Federal agencies sent warning letters Tuesday to three companies that sell products containing cannabidiol (CBD), a chemical component of marijuana and hemp, and claim to treat Alzheimer’s disease, cancer and other diseases.
The joint letters from the Federal Trade Commission (FTC) and the Food and Drug Administration (FDA) highlighted potential legal consequences of making “unsupported health and efficacy claims” in advertising and urged the companies to review all product claims to ensure they are supported with “reliable scientific evidence.”
CBD, though a marijuana derivative, is not associated with intoxication, according to a report by the World Health Organization.
“In humans, CBD exhibits no effects indicative of any abuse or dependence potential…. To date, there is no evidence of public health-related problems associated with the use of pure CBD,” the World Health Organization said in 2017.
The FDA and FTC letters said they are concerned, however, with claims that the products can alleviate symptoms or cure serious diseases. The federal agencies sent letters to officials associated with CBDPure, Diamond CBD and Relievus, which sell a variety of CBD products such as oils, infused gummies, creams and soft gels.
The FDA said examples of claims made by these companies include:
- “CBD successfully stopped cancer cells in multiple different cervical cancer varieties.”
- “For Alzheimer’s patients, CBD is one treatment option that is slowing the progression of that disease.”
- “CBD has demonstrated the ability to block spinal, peripheral and gastrointestinal mechanisms responsible for the pain associated with migraines, fibromyalgia, IBS and other related disorders”
The letters instruct the companies to notify the FTC within 15 days of their proof supporting the claims.
Young Lee, M.D., the CEO and president of Relievus, told AARP that “CBD products have been an excellent treatment option for some patients who have different types of pain disorders with chronic inflammation, anxiety and many other associated symptoms.” But he added that Relievus will “comply fully with the FDA.”
He said that with CBD, some patients have been able to avoid or decrease their use of opioid painkillers, which are addictive and have led to overdose deaths across the country.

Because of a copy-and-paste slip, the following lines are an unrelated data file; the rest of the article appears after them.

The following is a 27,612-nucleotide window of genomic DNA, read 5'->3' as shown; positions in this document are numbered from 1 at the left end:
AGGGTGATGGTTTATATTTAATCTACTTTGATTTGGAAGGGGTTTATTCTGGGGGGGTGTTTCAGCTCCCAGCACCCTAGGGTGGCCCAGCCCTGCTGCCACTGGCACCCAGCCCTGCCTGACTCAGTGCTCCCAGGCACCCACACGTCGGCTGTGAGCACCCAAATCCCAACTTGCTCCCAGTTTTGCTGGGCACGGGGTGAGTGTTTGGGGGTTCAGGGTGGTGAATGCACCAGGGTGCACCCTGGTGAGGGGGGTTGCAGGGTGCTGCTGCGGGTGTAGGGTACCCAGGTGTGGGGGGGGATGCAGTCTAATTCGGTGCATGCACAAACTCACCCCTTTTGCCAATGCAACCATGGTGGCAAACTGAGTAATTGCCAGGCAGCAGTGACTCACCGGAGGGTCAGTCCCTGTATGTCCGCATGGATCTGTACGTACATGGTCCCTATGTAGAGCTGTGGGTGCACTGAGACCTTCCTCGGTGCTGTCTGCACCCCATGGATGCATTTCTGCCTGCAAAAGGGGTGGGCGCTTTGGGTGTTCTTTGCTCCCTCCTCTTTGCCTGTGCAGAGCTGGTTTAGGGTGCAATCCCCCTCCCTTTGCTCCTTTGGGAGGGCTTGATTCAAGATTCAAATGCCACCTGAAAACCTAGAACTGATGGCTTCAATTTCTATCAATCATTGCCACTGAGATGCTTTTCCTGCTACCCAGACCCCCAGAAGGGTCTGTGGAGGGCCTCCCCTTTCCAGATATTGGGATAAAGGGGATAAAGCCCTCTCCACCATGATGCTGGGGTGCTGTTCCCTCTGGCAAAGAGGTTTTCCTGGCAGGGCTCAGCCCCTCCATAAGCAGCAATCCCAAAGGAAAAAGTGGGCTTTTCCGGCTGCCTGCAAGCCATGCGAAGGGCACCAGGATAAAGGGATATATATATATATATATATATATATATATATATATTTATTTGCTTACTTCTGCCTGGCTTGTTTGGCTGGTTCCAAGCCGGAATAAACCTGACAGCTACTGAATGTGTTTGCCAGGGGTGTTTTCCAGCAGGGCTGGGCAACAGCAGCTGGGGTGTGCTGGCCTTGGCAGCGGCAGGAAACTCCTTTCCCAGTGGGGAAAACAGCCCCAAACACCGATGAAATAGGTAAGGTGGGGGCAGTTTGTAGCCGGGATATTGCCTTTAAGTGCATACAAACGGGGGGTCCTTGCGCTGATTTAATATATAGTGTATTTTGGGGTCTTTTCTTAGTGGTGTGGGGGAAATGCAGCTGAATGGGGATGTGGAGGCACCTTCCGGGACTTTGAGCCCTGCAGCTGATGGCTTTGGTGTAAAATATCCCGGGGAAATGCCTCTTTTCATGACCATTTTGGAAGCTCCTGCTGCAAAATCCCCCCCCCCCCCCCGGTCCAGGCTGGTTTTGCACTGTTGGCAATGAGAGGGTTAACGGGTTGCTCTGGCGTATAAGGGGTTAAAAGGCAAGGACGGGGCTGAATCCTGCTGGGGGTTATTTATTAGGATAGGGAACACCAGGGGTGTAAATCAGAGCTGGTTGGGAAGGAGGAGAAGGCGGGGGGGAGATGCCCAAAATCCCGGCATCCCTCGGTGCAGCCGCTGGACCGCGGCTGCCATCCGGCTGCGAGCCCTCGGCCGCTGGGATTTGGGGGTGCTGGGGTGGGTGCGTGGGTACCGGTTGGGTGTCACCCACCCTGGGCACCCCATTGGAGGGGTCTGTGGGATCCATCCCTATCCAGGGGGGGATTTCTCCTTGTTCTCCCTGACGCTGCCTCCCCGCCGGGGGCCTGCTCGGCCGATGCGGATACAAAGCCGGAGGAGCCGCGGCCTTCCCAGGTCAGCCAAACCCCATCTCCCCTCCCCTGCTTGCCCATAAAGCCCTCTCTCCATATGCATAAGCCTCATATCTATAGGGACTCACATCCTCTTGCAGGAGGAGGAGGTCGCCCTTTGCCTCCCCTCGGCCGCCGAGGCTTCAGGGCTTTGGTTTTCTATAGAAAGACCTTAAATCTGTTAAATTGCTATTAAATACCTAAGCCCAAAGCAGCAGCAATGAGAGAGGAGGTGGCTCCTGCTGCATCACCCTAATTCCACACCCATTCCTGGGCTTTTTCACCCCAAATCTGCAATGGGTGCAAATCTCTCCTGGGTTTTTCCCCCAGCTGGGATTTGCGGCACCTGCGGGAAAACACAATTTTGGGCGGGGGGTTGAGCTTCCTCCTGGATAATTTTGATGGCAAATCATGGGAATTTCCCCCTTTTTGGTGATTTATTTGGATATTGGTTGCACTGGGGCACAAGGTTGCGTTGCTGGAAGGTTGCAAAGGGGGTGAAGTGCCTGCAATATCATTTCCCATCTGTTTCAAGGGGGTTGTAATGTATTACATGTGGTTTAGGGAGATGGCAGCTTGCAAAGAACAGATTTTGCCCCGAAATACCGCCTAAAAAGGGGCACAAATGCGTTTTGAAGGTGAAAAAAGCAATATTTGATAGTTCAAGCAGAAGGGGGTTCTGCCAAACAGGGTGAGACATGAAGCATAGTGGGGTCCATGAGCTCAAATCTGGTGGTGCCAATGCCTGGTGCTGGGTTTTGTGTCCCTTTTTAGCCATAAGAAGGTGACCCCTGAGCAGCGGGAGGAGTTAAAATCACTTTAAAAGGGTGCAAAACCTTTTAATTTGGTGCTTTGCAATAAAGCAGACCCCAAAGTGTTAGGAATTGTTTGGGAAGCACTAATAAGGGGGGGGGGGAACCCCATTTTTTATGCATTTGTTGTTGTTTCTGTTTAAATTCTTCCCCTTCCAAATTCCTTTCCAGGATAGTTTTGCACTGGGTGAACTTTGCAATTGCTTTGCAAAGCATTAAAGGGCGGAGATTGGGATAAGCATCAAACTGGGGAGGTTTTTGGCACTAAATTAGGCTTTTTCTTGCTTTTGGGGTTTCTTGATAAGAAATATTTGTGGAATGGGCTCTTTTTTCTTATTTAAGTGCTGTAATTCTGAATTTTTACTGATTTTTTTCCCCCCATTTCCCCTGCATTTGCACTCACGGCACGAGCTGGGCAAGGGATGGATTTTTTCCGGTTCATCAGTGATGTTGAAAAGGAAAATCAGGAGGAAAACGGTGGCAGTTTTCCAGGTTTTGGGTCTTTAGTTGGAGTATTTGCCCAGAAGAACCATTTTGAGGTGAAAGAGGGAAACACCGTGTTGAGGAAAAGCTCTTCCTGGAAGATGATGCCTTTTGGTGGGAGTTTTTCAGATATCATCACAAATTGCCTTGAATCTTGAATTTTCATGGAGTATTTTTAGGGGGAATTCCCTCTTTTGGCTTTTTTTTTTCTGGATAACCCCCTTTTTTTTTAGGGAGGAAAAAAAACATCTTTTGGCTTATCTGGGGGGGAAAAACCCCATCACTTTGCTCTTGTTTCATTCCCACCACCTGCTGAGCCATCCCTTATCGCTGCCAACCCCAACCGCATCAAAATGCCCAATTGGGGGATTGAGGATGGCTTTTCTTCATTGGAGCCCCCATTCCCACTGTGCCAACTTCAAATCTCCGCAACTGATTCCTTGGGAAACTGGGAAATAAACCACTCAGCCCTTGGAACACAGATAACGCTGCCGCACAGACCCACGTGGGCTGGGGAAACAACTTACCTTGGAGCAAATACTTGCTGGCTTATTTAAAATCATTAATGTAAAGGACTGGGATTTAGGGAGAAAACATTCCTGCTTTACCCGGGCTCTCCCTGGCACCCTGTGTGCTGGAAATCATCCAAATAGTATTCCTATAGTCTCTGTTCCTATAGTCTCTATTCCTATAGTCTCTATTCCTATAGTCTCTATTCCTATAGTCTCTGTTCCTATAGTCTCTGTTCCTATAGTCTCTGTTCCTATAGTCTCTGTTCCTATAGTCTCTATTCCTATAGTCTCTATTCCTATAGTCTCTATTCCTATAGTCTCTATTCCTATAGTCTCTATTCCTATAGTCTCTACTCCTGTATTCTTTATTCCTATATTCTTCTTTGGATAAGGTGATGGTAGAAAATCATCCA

“CBD products are not covered by the insurance, and the patients have to purchase these products with cash or credit cards,” Lee said in an email. “If these products are not working, the patients would not spend $50 to $100 for these products,” he said.
Nevertheless, he said his company has removed its CBD web page, stopped posting ads on social media and is holding off on selling CBD products until it can communicate clearly with the FDA on the rules and regulations.
The other two companies, CBDPure and Diamond CBD, appear to have removed the heath claims cited by the government from their websites. They did not immediately respond to requests for comment.
Peter Grinspoon, a primary care physician at Massachusetts General Hospital, instructor at Harvard Medical School and board member of the advocacy group Doctors for Cannabis Regulation, told AARP: “I’m sort of glad the FDA is going after these outrageous claims.… CBD is a pretty nontoxic substance, so people will have a hard time harming themselves from it. But at the same time, if they use it to forgo other treatments, such as chemotherapy, that’s obviously very harmful.”
In June 2018, the FDA approved the first drug containing CBD, Epidiolex, to treat rare and severe forms of epilepsy, Lennox-Gastaut syndrome and Dravet syndrome.
The FDA said it is aware that CBD products are being used for the treatment of a number of other medical conditions but it has not approved a “marketing application” for broad usage. It “relies on applicants and scientific investigators to conduct research,” the FDA said on its website, which adds its role is to “review data submitted to the FDA in an application for approval.”
The FDA will hold a public hearing on May 31 in Silver Spring, Md., for stakeholders to share their experiences with CBD. Additionally, it said it's forming a “high-level internal agency working group” to explore ways for dietary supplements and foods containing CBD to be lawfully marketed.
Consuming a CBD product can raise levels of other medications in your blood, the same way grapefruit juice does, Grinspoon said in a blog post. If you decide to try CBD, he recommended talking to your doctor to make sure it won’t affect other medications you are taking.